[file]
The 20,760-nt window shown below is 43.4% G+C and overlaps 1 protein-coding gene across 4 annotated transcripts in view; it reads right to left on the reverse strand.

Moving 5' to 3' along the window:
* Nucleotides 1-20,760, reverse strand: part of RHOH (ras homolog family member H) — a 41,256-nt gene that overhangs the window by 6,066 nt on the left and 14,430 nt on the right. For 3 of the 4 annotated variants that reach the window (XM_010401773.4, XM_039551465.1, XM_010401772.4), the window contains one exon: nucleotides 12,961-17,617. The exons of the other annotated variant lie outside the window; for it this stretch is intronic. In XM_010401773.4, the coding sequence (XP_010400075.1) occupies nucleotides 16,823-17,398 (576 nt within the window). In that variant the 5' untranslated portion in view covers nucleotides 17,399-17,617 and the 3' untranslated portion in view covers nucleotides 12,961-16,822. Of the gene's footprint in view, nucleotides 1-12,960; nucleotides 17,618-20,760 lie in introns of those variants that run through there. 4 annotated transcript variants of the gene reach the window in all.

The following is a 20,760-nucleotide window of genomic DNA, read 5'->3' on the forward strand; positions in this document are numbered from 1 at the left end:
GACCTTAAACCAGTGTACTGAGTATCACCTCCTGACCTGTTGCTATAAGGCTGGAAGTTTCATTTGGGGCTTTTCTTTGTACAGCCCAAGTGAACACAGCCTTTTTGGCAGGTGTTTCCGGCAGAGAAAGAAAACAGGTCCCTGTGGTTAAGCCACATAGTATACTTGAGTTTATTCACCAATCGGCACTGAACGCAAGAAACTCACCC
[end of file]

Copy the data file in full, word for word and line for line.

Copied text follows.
The 20,760-nt window shown below is 43.4% G+C and overlaps 1 protein-coding gene across 4 annotated transcripts in view; it reads right to left on the reverse strand.

Moving 5' to 3' along the window:
* Nucleotides 1-20,760, reverse strand: part of RHOH (ras homolog family member H) — a 41,256-nt gene that overhangs the window by 6,066 nt on the left and 14,430 nt on the right. For 3 of the 4 annotated variants that reach the window (XM_010401773.4, XM_039551465.1, XM_010401772.4), the window contains one exon: nucleotides 12,961-17,617. The exons of the other annotated variant lie outside the window; for it this stretch is intronic. In XM_010401773.4, the coding sequence (XP_010400075.1) occupies nucleotides 16,823-17,398 (576 nt within the window). In that variant the 5' untranslated portion in view covers nucleotides 17,399-17,617 and the 3' untranslated portion in view covers nucleotides 12,961-16,822. Of the gene's footprint in view, nucleotides 1-12,960; nucleotides 17,618-20,760 lie in introns of those variants that run through there. 4 annotated transcript variants of the gene reach the window in all.

The following is a 20,760-nucleotide window of genomic DNA, read 5'->3' on the forward strand; positions in this document are numbered from 1 at the left end:
GACCTTAAACCAGTGTACTGAGTATCACCTCCTGACCTGTTGCTATAAGGCTGGAAGTTTCATTTGGGGCTTTTCTTTGTACAGCCCAAGTGAACACAGCCTTTTTGGCAGGTGTTTCCGGCAGAGAAAGAAAACAGGTCCCTGTGGTTAAGCCACATAGTATACTTGAGTTTATTCACCAATCGGCACTGAACGCAAGAAACTCACCC